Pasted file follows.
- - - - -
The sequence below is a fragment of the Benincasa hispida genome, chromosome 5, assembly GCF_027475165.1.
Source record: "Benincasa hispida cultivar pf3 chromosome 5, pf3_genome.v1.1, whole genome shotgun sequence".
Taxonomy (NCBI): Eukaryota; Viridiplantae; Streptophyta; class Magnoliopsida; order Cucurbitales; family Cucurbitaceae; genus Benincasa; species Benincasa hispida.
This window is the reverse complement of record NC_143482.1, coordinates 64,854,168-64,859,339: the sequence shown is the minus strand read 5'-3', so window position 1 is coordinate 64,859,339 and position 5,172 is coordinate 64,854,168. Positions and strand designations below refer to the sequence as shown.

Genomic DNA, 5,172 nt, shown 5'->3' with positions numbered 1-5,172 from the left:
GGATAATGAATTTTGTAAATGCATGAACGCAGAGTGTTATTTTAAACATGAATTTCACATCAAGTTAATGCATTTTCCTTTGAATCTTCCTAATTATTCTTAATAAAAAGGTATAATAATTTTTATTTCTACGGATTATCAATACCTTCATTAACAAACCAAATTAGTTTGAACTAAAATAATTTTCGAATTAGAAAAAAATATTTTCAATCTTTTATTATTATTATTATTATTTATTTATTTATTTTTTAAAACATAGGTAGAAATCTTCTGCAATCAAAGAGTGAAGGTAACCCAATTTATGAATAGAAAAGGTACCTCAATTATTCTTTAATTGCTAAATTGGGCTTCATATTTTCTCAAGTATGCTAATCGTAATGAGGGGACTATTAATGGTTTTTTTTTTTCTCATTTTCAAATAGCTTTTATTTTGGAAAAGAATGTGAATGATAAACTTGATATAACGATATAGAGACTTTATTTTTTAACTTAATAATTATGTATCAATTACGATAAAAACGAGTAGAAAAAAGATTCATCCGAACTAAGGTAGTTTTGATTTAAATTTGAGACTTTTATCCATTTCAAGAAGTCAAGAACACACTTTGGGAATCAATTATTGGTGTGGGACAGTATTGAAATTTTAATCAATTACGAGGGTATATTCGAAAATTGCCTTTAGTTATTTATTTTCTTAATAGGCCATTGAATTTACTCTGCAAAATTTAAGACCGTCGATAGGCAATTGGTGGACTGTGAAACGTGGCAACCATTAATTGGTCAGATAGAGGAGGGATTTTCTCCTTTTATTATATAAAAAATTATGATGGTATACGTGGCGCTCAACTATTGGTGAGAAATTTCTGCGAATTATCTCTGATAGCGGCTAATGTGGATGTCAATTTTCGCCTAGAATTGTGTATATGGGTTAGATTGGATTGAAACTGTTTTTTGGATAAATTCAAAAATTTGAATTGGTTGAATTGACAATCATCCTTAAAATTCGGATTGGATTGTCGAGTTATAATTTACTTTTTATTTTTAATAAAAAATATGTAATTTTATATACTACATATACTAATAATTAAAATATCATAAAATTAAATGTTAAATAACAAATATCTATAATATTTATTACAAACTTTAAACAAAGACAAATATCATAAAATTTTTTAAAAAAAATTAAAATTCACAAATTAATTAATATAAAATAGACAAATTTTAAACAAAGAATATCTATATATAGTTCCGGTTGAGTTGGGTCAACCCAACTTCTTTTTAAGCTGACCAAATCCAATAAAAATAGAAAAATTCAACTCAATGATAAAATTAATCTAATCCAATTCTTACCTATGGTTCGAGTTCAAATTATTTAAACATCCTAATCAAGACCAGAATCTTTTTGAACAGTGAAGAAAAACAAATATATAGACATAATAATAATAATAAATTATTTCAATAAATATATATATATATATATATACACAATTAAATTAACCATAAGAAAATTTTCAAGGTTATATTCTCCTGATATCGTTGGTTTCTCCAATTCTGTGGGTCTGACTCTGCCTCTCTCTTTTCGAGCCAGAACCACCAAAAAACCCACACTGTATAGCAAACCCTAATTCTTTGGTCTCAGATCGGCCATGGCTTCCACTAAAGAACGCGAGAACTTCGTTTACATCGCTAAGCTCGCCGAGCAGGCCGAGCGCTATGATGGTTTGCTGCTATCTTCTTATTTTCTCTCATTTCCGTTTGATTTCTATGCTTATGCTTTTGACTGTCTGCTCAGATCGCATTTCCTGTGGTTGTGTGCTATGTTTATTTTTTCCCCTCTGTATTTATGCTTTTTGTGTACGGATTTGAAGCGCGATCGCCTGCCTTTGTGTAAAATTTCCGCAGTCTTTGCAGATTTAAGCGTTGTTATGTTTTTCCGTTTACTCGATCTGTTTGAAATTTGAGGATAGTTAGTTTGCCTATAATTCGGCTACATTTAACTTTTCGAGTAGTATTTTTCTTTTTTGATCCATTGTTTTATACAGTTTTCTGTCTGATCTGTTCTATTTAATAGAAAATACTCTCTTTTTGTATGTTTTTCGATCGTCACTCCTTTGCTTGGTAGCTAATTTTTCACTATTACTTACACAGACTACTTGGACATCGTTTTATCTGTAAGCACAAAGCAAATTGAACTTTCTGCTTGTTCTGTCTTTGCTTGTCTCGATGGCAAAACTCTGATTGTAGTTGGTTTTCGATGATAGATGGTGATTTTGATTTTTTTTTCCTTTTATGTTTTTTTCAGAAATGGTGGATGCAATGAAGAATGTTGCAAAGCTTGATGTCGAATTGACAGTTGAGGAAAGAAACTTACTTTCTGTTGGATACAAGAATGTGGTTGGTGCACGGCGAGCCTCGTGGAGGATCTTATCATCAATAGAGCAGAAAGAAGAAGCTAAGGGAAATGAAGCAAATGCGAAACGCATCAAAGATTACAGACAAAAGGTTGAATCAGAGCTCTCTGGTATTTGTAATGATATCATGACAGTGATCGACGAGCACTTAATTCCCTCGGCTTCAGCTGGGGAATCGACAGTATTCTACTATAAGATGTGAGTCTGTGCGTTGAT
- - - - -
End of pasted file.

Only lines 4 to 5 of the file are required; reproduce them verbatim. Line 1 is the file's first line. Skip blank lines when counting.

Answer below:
This window is the reverse complement of record NC_143482.1, coordinates 64,854,168-64,859,339: the sequence shown is the minus strand read 5'-3', so window position 1 is coordinate 64,859,339 and position 5,172 is coordinate 64,854,168. Positions and strand designations below refer to the sequence as shown.

Genomic DNA, 5,172 nt, shown 5'->3' with positions numbered 1-5,172 from the left: